Senator Malarndirri McCarthy speaks to Deb Knight on the Today show
DEB KNIGHT, TODAY: Welcome back. What a disaster, well for Australia at least. We had one hand on the Ashes urn until England batsman Ben Stokes pulled off what is being described as one of the most remarkable innings in cricket history. He's unbeaten 135, levelled the series setting up what is going to be a fourth test thriller in Manchester. And we're joined now by Northern Territory Senator Malarndirri McCarthy and Nine's Tom Rehn in Adelaide. Good morning to you both. Tom I know you're existing here on only about an hour's sleep after watching this last night. Put it into context for us. How unlikely was it that this would be the result?
TOM REHN, CHANNEL NINE: The greatest ever run chase from an England side in a test match let alone an Ashes test match. To do what they did they had no right to win that Test match, it's one of the great innings of all time from that man, Ben Stokes, he was phenomenal. But the Aussies unfortunately youd have to say probably choked, Deb, they had their chances, they burnt a review a couple of overs before, it was clearly not out and then they missed a run out opportunity when they would have won by one run, and then the next ball, it was plum in front, the umpire gave it not out, and they couldn't review the decision so it was a catastrophe of the highest order for the Australians. And for England, unbelievable. Complete respect. They deserve the win. Incredible stuff. and now as you say it all goes to Manchester but it's hard to see how emotionally, mentally, the Australians are now going to recover because that took a lot out of them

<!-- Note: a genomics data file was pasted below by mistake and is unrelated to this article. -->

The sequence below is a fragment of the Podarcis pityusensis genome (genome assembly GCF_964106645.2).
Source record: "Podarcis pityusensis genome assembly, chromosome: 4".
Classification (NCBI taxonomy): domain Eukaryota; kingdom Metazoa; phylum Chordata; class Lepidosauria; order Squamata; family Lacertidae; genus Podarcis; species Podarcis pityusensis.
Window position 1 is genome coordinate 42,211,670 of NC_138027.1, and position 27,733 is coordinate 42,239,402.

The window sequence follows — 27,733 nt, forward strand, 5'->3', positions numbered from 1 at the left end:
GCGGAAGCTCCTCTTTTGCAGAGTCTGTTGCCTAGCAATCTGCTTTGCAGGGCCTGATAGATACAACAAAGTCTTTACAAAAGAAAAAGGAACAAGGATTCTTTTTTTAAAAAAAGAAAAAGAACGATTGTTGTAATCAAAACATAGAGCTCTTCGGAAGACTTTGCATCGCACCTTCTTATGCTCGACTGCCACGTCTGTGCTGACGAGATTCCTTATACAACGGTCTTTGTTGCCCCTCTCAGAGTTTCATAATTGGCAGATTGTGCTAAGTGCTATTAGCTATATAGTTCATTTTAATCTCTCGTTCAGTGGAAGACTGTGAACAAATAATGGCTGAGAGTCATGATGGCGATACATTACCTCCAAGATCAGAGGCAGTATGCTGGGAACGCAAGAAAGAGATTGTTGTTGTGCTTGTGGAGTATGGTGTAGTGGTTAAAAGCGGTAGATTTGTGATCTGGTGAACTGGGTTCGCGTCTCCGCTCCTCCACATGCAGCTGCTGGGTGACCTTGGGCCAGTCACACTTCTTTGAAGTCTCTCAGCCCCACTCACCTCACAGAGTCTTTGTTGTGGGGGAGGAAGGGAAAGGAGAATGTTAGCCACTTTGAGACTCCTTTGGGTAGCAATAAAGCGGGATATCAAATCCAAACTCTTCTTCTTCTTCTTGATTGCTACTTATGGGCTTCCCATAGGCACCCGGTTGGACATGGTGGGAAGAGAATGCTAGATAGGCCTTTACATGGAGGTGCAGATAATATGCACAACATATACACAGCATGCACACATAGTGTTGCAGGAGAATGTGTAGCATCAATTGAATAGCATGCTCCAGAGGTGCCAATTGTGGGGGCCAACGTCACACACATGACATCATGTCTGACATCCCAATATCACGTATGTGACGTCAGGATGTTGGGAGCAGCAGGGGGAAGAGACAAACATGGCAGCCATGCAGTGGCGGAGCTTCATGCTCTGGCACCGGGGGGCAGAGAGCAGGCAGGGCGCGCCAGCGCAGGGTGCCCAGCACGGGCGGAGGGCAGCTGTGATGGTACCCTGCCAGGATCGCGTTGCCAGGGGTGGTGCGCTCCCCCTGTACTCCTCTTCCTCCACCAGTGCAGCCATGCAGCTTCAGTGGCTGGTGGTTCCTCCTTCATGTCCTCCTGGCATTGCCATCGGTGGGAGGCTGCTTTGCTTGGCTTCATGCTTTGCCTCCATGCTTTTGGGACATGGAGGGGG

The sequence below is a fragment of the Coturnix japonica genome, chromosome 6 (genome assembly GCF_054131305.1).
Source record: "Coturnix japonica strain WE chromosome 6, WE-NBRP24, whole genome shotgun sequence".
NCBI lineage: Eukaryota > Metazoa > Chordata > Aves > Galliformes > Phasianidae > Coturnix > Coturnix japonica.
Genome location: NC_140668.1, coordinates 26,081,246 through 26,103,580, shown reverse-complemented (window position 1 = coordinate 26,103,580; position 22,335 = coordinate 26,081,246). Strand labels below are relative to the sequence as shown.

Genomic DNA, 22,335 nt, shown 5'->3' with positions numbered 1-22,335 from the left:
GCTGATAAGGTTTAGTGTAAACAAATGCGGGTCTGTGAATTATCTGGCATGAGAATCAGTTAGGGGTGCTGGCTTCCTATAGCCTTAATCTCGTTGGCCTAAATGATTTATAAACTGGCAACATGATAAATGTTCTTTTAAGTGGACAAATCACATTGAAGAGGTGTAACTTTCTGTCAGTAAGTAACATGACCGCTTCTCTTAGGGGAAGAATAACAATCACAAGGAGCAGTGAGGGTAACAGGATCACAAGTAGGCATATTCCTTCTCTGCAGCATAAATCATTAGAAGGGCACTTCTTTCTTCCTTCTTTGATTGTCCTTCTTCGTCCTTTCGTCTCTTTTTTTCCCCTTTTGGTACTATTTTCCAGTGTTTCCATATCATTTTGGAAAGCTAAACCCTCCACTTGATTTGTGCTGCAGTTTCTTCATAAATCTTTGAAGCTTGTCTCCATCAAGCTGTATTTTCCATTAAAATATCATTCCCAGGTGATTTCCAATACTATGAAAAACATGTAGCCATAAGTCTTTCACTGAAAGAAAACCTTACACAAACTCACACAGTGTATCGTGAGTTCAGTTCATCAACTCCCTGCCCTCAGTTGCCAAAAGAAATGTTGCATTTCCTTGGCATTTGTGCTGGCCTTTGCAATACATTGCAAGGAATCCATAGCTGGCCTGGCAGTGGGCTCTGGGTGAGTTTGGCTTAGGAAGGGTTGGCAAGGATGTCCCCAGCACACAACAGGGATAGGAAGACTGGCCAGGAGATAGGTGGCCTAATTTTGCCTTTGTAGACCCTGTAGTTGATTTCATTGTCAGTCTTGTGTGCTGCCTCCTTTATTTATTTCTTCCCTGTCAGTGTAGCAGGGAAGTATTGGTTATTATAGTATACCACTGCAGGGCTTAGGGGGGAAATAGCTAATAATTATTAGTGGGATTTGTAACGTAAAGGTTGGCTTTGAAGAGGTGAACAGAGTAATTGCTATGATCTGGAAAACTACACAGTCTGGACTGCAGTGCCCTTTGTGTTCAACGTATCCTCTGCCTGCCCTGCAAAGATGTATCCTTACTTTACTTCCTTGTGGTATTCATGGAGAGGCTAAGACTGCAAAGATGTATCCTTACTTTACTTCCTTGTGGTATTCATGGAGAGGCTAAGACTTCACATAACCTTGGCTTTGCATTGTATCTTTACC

KNIGHT: Absolutely. Well credit where it's due, even though it is through gritted teeth. Malarndirri in terms of the heartbreak for Australia, so much pressure now as they do head into Manchester into the next at Old Trafford.
MALARNDIRRI MCCARTHY, NT SENATOR: Absolutely Deb, and unlike Tom, I did go to bed early but I woke up this morning and couldnt help but see the highlights and what an incredible game and seriously cricket lovers whether theyre going for England or Australia, or no one, it was just phenomenal watching Ben last night. And I think too that in terms of Australia, we're a resilient mob, we're going to do well. I know what Tom says it's going to be heartbreak but listen this was phenomenal, it was historic and I think Australia will go back and have a good look and certainly come out fighting.